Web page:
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Edible marijuana policy in Texas expected to be different from Colorado

pot-brownies

Colorado is cracking down on food made with marijuana, and industry leaders say it will be disastrous, making it a lot tougher for people to consume cannabis without smoking it.

A bi-partisan committee voted 5-0 to reject a bill which would loosen planned regulations to require that all edibles look different from regular foods. Packaging will not be enough, all food must have a distinct look, “shaped, stamped, colored or otherwise marked, when practicable, with a standard symbol indicating that it contains marijuana and is not for consumption by children” by 2016.

“How do we distinguish liquids versus granolas versus candies versus cookies versus brownies?” asked Sen. Owen Hill, R-Colorado Springs.

Sen. Hill submitted the bill to repeal the requirement, essentially requiring that the regulations be re-written by a state agency which says they are unsure of how to implement the current law.

Opponents said that they would be unable to tell what they are getting at events where food has already been unwrapped.

“As an industry, there’s no real way to clearly mark every item that’s out there,” said Bob Eschino, president of Incredibles, which makes marijuana-infused chocolates and other treats. “That is impracticable.”

As Texas looks to legalize medical marijuana this year, similar questions and regulations could come up.

Heather Fazio, the Texas Political Director of Marijuana Policy Project and representative of Texans for Responsible Marijuana Policy, says that examples have been often exaggerated by the media.

“Edible cannabis does create unique challenges, but it should be noted that the problems associated with edible cannabis seem to be exaggerated by the media. For example, in Colorado alone, about 5 million edible products were sold last year and there were only 2-3 tragic incidents — all of which still have some questions remaining, suggesting that there were some underlying issues in those case and that this is very uncommon.”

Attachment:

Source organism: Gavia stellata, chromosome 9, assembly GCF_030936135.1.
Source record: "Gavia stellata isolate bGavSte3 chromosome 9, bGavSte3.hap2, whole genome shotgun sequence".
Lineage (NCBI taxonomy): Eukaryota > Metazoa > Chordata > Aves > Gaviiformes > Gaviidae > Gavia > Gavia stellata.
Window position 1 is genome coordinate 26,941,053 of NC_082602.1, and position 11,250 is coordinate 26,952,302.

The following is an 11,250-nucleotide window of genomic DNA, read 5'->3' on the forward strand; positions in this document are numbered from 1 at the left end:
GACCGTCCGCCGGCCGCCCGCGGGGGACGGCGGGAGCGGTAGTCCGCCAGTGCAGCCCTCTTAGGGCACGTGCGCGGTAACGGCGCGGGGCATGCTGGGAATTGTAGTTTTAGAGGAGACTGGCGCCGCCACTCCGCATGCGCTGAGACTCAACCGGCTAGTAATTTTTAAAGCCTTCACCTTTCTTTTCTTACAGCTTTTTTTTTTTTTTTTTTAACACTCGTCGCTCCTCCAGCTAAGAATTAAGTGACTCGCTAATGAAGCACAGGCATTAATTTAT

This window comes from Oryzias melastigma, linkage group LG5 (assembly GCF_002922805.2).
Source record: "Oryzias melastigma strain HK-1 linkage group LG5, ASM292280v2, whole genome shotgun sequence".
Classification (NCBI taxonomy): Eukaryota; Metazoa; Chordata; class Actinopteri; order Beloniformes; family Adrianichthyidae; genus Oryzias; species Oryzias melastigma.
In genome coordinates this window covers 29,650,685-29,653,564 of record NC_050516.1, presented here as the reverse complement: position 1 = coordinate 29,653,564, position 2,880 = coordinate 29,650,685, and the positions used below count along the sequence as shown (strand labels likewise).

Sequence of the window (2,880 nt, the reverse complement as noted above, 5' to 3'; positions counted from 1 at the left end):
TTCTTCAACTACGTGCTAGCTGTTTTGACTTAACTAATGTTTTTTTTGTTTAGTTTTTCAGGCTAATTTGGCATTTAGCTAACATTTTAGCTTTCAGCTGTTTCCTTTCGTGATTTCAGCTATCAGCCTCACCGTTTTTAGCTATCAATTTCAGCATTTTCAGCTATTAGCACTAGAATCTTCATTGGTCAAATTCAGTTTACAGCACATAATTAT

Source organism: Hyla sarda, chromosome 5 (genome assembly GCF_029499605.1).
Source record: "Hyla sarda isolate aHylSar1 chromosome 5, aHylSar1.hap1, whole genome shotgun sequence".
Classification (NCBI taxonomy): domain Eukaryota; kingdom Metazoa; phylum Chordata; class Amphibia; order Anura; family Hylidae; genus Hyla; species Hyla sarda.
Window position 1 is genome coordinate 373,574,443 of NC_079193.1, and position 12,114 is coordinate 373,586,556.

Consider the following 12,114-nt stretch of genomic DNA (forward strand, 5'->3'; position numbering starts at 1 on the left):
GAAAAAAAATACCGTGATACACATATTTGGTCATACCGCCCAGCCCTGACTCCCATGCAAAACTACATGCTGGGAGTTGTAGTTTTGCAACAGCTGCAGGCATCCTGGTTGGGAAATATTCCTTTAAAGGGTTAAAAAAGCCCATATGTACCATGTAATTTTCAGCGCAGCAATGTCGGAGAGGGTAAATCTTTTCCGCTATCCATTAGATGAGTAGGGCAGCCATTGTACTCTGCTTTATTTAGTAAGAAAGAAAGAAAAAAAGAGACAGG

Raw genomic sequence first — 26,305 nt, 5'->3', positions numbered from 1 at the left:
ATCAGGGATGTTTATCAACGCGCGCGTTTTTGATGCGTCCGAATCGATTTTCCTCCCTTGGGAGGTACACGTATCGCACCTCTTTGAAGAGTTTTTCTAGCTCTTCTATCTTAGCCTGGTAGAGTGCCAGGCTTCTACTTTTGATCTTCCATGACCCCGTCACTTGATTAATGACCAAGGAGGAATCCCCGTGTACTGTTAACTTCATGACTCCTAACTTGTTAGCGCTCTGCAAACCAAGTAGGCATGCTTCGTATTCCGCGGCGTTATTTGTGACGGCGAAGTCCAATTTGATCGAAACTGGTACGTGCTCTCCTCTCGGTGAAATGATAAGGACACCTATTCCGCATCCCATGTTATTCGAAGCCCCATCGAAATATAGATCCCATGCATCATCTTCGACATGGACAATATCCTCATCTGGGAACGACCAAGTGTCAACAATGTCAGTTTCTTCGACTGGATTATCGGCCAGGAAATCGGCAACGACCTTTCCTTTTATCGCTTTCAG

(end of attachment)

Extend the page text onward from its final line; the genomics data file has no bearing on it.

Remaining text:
No deaths or serious health problems have arisen from the consumption of marijuana-infused products.

Fazio continued, “government does not have to be the solution to every problem. Education and public awareness campaigns have proven to be much more effective with regard to public health and safety. Consumers should read and follow labeling instructions and parents are responsible for ensuring that, like alcohol, cannabis products are out of reach of children.”

Marijuana food has been very popular in states where marijuana is sold for either medical or recreational purposes, and has been touted as being a much more effective way of consuming cannabis.

“Properly labeled edibles account for a large percentage of the cannabis products being purchased in states where either medical or retail sales are legal,” Fazio states. “Many patients and new consumers prefer to use this product in a way other than smoking, which is actually a good thing considering the fact that smoking is the least healthful way to consume cannabis.”

Texas has often been a leader in reducing burdensome regulations on businesses, however Fazio expects there will be reasonable regulation to ensure people know what they’re purchasing and consuming.

“In Texas, we expect there to be labeling requirements (potency and dosing). We also expect that there will be a storm of public awareness campaigns helping to spread the message about safe use. Our motto in other states has been, ‘Start low and go slow’.”

By: Stephen Carter

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Stephen Carter

Stephen Carter is a 30 year old journalist and information technology specialist living in Waco, Texas. He has been working with the cannabis movement since 2009. He founded Texas Cannabis Report in 2013 to bring Texans accurate cannabis related news.

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